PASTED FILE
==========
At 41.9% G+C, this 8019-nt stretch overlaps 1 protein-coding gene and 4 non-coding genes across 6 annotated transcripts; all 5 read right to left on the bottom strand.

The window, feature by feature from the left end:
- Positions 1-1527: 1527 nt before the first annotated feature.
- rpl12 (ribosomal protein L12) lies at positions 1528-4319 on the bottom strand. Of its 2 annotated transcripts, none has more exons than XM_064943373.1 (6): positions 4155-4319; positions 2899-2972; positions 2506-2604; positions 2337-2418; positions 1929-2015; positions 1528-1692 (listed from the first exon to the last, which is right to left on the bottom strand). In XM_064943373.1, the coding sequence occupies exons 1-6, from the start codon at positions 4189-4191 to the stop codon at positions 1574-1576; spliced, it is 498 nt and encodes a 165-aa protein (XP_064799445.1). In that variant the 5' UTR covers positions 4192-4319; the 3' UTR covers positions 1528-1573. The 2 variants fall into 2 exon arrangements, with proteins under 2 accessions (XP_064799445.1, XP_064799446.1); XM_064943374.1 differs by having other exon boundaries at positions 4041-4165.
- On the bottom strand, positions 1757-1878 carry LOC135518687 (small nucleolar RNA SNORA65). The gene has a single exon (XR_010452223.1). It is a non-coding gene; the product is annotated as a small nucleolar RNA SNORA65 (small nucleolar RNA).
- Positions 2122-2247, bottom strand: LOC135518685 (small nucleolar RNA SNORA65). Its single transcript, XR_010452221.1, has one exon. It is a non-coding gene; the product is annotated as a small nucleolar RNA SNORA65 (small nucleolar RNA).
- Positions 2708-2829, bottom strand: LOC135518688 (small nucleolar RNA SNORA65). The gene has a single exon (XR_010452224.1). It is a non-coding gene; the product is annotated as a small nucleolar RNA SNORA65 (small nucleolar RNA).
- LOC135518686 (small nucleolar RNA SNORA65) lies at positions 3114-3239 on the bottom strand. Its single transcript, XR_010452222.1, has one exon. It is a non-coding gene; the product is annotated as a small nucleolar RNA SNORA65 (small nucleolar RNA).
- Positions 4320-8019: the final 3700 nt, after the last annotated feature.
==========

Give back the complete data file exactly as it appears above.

At 41.9% G+C, this 8019-nt stretch overlaps 1 protein-coding gene and 4 non-coding genes across 6 annotated transcripts; all 5 read right to left on the bottom strand.

The window, feature by feature from the left end:
- Positions 1-1527: 1527 nt before the first annotated feature.
- rpl12 (ribosomal protein L12) lies at positions 1528-4319 on the bottom strand. Of its 2 annotated transcripts, none has more exons than XM_064943373.1 (6): positions 4155-4319; positions 2899-2972; positions 2506-2604; positions 2337-2418; positions 1929-2015; positions 1528-1692 (listed from the first exon to the last, which is right to left on the bottom strand). In XM_064943373.1, the coding sequence occupies exons 1-6, from the start codon at positions 4189-4191 to the stop codon at positions 1574-1576; spliced, it is 498 nt and encodes a 165-aa protein (XP_064799445.1). In that variant the 5' UTR covers positions 4192-4319; the 3' UTR covers positions 1528-1573. The 2 variants fall into 2 exon arrangements, with proteins under 2 accessions (XP_064799445.1, XP_064799446.1); XM_064943374.1 differs by having other exon boundaries at positions 4041-4165.
- On the bottom strand, positions 1757-1878 carry LOC135518687 (small nucleolar RNA SNORA65). The gene has a single exon (XR_010452223.1). It is a non-coding gene; the product is annotated as a small nucleolar RNA SNORA65 (small nucleolar RNA).
- Positions 2122-2247, bottom strand: LOC135518685 (small nucleolar RNA SNORA65). Its single transcript, XR_010452221.1, has one exon. It is a non-coding gene; the product is annotated as a small nucleolar RNA SNORA65 (small nucleolar RNA).
- Positions 2708-2829, bottom strand: LOC135518688 (small nucleolar RNA SNORA65). The gene has a single exon (XR_010452224.1). It is a non-coding gene; the product is annotated as a small nucleolar RNA SNORA65 (small nucleolar RNA).
- LOC135518686 (small nucleolar RNA SNORA65) lies at positions 3114-3239 on the bottom strand. Its single transcript, XR_010452222.1, has one exon. It is a non-coding gene; the product is annotated as a small nucleolar RNA SNORA65 (small nucleolar RNA).
- Positions 4320-8019: the final 3700 nt, after the last annotated feature.